38% of Americans Say Wait 2–4 Days to Send a Follow-up Email
A Small Margin (4%) Say Don’t Send One At All
- Half (48%) of Americans own or manage a business or work as a freelance professional, and 94% of them use communication technology to connect with customers. Email is their #1 method (33%), followed by text message/SMS (29%) and phone calls (21%).
- 30% or more of Gen X, Millennials, and Gen Z surveyed said an increase in email volume was a source of job difficulty in 2021.
- Generation X is more likely than any other generation to find certain email behaviors unacceptable–including flirting with a coworker (65%), sharing an explicit joke (64%), complaining about a coworker (54%), and discussing politics (53%).
- Americans are most likely to prefer you wait 2–4 days (38%) to follow up on an email.
Email has evolved from its time as the main line of internal and external communication in the workplace to become one of numerous lines of communication available to us. With the rise of social media, SMS, and messaging applications, the ways in which we are able to communicate within a professional setting has multiplied.
And yet, despite how many different email-adjacent tools have emerged over the last few decades (from Slack and Microsoft Teams to Google Meet and Zoom), email still remains one of the most popular forms of professional communication, as shown by Edison Mail’s 2022 State of Workplace Email survey. This survey also highlights the generational differences in workplace communication usage as well as what email behaviors are seen as most and least acceptable.
Businesses owners & freelance pros rely most on email — but SMS is a close second
Nearly half (48%) of Americans own or manage a business or work as a freelance professional. Among those business professionals, 94% use communication technology to connect with their customers with 33% of them using email — more than text messaging/SMS (29%), phone calls (21%), Facebook (15%), and Instagram (10%).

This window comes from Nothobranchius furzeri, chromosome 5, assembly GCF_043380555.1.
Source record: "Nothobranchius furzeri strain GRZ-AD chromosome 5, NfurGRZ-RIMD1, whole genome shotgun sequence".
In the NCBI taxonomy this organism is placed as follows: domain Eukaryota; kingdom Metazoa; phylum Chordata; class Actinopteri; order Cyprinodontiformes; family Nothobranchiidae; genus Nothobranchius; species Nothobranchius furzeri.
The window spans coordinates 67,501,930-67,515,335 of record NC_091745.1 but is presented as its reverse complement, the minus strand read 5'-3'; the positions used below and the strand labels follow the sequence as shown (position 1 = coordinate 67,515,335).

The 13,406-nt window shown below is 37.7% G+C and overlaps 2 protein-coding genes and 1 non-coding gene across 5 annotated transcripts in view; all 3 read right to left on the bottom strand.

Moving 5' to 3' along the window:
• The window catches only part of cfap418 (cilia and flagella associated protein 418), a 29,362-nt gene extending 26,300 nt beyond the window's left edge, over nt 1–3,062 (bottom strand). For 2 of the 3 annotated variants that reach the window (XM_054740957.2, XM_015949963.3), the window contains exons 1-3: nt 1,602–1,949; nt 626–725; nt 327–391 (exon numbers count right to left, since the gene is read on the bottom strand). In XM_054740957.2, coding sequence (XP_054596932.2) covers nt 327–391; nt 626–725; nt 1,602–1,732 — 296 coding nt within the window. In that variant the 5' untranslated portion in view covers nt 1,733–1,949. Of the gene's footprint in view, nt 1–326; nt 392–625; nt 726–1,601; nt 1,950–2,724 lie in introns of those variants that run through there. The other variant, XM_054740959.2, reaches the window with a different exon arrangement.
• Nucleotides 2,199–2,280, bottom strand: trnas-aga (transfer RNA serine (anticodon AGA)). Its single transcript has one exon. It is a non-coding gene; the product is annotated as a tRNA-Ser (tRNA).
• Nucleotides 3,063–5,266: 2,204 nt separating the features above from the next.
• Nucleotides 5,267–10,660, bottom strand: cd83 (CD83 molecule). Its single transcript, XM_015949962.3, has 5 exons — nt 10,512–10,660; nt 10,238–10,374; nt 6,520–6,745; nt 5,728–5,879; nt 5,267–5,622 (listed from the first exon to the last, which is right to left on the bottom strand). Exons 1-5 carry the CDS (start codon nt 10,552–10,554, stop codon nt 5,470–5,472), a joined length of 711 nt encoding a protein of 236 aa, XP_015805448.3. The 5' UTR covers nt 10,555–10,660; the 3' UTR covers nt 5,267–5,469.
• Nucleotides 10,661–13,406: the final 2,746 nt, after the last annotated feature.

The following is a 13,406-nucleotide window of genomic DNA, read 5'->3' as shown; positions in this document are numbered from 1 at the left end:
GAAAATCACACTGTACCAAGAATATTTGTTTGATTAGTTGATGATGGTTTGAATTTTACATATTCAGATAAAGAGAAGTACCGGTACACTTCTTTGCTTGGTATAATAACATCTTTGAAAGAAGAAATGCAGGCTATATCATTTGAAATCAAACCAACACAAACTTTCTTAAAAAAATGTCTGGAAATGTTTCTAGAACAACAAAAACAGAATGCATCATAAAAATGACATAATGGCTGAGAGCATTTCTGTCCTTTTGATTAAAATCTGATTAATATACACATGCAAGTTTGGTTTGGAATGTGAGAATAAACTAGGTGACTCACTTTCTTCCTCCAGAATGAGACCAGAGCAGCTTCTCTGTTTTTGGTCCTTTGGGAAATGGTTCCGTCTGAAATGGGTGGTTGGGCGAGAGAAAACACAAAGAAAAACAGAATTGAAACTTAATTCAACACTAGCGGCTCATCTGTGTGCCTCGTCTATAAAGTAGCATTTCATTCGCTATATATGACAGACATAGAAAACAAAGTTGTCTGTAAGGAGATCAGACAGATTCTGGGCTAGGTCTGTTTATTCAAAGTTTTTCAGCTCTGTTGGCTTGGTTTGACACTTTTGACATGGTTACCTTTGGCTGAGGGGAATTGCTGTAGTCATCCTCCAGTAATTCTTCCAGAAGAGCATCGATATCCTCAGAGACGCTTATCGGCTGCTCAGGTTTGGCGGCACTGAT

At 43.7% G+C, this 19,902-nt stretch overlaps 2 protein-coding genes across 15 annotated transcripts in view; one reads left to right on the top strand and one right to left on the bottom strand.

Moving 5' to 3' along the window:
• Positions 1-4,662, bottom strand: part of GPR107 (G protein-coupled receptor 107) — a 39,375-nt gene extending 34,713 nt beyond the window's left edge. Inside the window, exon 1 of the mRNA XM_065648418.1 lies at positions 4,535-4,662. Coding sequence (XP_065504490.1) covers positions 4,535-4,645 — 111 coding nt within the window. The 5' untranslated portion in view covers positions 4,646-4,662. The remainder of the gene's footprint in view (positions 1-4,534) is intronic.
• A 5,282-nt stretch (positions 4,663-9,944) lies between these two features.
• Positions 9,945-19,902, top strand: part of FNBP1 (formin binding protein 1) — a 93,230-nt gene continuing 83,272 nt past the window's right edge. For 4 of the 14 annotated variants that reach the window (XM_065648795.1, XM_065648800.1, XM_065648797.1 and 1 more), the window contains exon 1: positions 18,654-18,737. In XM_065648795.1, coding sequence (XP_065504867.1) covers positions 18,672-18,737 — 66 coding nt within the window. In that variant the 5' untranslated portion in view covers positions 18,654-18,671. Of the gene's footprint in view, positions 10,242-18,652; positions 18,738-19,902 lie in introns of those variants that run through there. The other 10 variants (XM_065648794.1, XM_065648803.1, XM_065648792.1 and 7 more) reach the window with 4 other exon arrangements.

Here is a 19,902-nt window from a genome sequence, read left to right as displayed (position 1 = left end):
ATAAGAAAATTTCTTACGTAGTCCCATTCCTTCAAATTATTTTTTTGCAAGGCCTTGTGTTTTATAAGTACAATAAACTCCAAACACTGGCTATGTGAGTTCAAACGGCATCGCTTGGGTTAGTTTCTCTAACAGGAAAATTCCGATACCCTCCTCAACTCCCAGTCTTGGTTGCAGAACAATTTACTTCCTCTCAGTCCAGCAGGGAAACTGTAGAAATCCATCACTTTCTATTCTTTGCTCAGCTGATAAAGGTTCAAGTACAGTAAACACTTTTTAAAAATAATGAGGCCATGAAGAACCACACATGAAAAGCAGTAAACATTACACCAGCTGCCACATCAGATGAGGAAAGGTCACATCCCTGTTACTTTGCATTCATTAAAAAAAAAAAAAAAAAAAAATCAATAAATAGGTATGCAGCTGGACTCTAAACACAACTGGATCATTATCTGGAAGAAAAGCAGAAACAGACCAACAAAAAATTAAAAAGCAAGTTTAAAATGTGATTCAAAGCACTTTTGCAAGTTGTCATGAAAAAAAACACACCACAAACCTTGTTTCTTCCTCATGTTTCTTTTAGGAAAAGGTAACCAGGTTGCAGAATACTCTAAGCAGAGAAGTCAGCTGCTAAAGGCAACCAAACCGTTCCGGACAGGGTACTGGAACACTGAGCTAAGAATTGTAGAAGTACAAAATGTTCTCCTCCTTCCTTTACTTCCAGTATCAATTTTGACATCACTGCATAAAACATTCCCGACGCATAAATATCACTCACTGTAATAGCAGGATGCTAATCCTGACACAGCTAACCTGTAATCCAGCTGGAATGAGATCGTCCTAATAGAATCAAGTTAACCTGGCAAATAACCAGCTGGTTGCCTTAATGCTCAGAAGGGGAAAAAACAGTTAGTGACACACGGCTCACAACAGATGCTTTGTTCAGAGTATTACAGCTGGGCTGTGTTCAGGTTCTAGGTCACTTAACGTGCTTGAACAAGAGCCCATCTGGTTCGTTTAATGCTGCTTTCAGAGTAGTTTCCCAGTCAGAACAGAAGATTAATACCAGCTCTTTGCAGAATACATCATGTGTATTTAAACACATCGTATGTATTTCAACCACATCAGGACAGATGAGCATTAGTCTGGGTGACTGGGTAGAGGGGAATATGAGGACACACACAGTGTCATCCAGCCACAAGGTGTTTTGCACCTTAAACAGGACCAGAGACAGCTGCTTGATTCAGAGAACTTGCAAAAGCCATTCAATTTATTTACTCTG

Consistently across generations, employees of businesses use email more than any other method to communicate with customers, with text messages following close behind. Text messages are followed by phone calls and all generations are more likely to make a phone call to their customers than contact them via LinkedIn.
Unsurprisingly, young business owners are more comfortable than owners in older generations communicating with their customers via social media platforms such as Instagram, Twitter, and TikTok.
Causes of increased job stress vary by generation
As we covered in our 2022 State of Communications study, barriers to job productivity included increases in email volume, increased video calls, and more. Here we can see that breakdown by generation.
30% or more of Gen X, Millennials, and Gen Z surveyed said increased email volume was a source of job difficulty in 2021 while only 22% of Baby Boomers said the same. In a similar divide, Gen X, Millennials, and Gen Z were all more likely than older generations to say that increased chat messages were a job difficulty for them. What Zoomers and Boomers have in common however is that both generations were less likely to say that the addition of new communications tools were a source of job difficulty for them than Gen X (20%) and Millennials (18%).